Our testing process is rigorous, consisting of hours of research (consulting experts, reading editorial reviews and perusing user ratings) to find the top products in each category. Once we settle on a testing pool, we spend weeks — if not months — testing and retesting each product multiple times in real-world settings. All this in an effort to settle on the absolute best products.

So, as we enter peak gifting season, if you’re on the hunt for the perfect gift, we know you’ll find something on this list that they (or you!) will absolutely love.

Coffee

Best burr coffee grinder: Baratza Virtuoso+ Conical Burr Grinder With Digital Timer Display ($249; amazon.com or walmart.com)

Baratza Virtuoso+ Conical Burr Grinder
Baratza Virtuoso+ Conical Burr Grinder

Beginner baristas and coffee connoisseurs alike will be pleased with the Baratza Virtuoso+, a conical burr grinder with 40 settings for grind size, from super fine (espresso) to super coarse (French press). The best coffee grinder we tested, this sleek look and simple, intuitive controls, including a digital timer, allow for a consistent grind every time — as well as optimal convenience.

Read more from our testing of coffee grinders here.

Best drip coffee maker: Braun KF6050WH BrewSense Drip Coffee Maker ($79.95; amazon.com)

Braun KF6050WH BrewSense Drip Coffee Maker
Braun KF6050WH BrewSense Drip Coffee Maker

During our testing of drip coffee makers, we found the Braun KF6050WH BrewSense Drip Coffee Maker made a consistently delicious, hot cup of coffee, brewed efficiently and cleanly, from sleek, relatively compact hardware that is turnkey to operate, and all for a reasonable price.

Read more from our testing of drip coffee makers here.

Best single-serve coffee maker: Breville-Nespresso VertuoPlus ($165; originally $179.95; amazon.com)

Breville-Nespresso VertuoPlus
Breville-Nespresso VertuoPlus

Among all single-serve coffee makers we tested, the Breville-Nespresso VertuoPlus, which uses pods that deliver both espresso and “regular” coffee, could simply not be beat for its convenience. Intuitive and a snap to use right out of the box, it looks sleek on the counter, contains a detached 60-ounce water reservoir so you don’t have to refill it with each use and delivers perfectly hot, delicious coffee with a simple tap of a lever and press of a button.

Read more from our testing of single-serve coffee makers here.

Best coffee subscription: Blue Bottle (starting at $11 per shipment; bluebottlecoffee.com)

Blue Bottle coffee subscription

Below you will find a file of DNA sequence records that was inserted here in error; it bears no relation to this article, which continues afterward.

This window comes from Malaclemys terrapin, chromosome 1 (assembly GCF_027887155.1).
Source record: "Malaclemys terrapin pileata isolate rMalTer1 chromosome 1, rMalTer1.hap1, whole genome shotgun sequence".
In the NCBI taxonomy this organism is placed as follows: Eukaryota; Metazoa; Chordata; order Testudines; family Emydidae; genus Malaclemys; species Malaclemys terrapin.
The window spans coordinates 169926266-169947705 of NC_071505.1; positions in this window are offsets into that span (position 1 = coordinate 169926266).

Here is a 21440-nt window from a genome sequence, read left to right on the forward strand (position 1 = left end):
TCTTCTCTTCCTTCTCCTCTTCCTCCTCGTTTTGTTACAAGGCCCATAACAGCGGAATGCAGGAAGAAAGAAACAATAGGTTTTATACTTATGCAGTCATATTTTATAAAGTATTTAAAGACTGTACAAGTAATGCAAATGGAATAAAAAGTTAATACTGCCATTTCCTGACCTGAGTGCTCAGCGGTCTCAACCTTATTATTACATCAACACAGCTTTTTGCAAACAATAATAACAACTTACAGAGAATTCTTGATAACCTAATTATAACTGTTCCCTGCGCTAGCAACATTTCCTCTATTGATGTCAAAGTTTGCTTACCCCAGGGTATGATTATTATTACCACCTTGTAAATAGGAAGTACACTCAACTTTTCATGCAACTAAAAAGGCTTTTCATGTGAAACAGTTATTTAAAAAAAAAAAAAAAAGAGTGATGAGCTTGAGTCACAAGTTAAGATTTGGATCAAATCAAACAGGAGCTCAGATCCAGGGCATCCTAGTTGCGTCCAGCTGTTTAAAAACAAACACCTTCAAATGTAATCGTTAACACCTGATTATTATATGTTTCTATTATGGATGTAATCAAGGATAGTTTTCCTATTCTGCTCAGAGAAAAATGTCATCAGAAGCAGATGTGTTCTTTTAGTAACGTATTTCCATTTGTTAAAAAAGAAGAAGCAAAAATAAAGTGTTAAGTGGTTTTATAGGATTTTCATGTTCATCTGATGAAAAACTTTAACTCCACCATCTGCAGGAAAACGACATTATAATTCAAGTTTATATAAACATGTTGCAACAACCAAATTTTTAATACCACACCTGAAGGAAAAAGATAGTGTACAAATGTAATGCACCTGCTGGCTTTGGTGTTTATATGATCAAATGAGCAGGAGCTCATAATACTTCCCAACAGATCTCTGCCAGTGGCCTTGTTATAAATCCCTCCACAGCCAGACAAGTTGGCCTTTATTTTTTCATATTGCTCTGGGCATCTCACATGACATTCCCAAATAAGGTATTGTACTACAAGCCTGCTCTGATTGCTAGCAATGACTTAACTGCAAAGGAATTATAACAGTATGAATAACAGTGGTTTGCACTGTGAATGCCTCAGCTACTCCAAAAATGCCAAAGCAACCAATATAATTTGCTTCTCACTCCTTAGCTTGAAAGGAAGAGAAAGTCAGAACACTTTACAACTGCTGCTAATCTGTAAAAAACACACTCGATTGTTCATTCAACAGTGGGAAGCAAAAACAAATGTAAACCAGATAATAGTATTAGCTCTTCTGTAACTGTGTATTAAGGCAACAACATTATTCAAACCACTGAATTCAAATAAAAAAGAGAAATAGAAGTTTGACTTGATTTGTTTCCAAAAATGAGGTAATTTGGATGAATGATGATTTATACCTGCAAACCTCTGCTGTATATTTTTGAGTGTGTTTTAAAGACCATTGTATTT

Blue Bottle coffee subscription

Blue Bottle’s coffee subscription won us over with its balance of variety, customizability and, most importantly, taste. We sampled both the single-origin and blend assortments and loved the flavor of nearly every single cup we made. The flavors are complex and bold but unmistakably delicious. Beyond its coffee, Blue Bottle’s subscription is simple and easy to use, with tons of options to tailor to your caffeine needs.

Read more from our testing of coffee subscriptions here.

Best cold brewer coffee maker: Hario Mizudashi Cold Brew Coffeepot ($25; amazon.com)

Hario Mizudashi Cold Brew Coffeepot
Hario Mizudashi Cold Brew Coffeepot

This sleek, sophisticated and streamlined carafe produces 1 liter (about 4 1/4 cups) of rich, robust brew in just eight hours. It was among the simplest to assemble, it executed an exemplary brew in about the shortest time span, and it looked snazzy doing it. Plus, it rang up as the second-most affordable of our inventory.

Read more from our testing of cold brew makers here.

Kitchen essentials

Best nonstick pan: T-fal E76597 Ultimate Hard Anodized Nonstick Fry Pan With Lid ($39.97; amazon.com)

T-fal E76597 Ultimate Hard Anodized Nonstick Fry Pan With Lid
T-fal E76597 Ultimate Hard Anodized Nonstick Fry Pan With Lid

If you’re a minimalist and prefer to have just a single pan in your kitchen, you’d be set with the T-fal E76597. This pan’s depth gives it multipurpose functionality: It cooks standard frying-pan foods like eggs and meats, and its 2 1/2-inch sides are tall enough to prepare recipes you’d usually reserve for pots, like rices and stews. It’s a high-quality and affordable pan that outperformed some of the more expensive ones in our testing field.

Read more from our testing of nonstick pans here.

Best blender: Breville Super Q ($499.95; breville.com)

Breville Super Q
Breville Super Q

With 1,800 watts of motor power, the Breville Super Q features a slew of preset buttons, comes in multiple colors, includes key accessories and is touted for being quieter than other models. At $500, it does carry a steep price tag, but for those who can’t imagine a smoothie-less morning, what breaks down to about $1.30 a day over a year seems like a bargain.

Read more from our testing of blenders here.

Best knife set: Chicago Cutlery Fusion 17-Piece Knife Block Set ($119.74; amazon.com)

Chicago Cutlery Fusion 17-Piece Knife Block Set
Chicago Cutlery Fusion 17-Piece Knife Block Set

The Chicago Cutlery Fusion 17-Piece Knife Block Set sets you up to easily take on almost any cutting job and is a heck of a steal at just $119.97. Not only did the core knives included (chef’s, paring, utility and serrated) perform admirably, but the set included a bevy of extras, including a full set of steak knives. We were blown away by their solid construction and reliable execution for such an incredible value. The knives stayed sharp through our multitude of tests, and we were big fans of the cushion-grip handles that kept them from slipping, as well as the classic look of the chestnut-stained wood block. If you’re looking for a complete knife set you’ll be proud of at a price that won’t put a dent in your savings account, this is the clear winner.

Read more from our testing of knife sets here.

Audio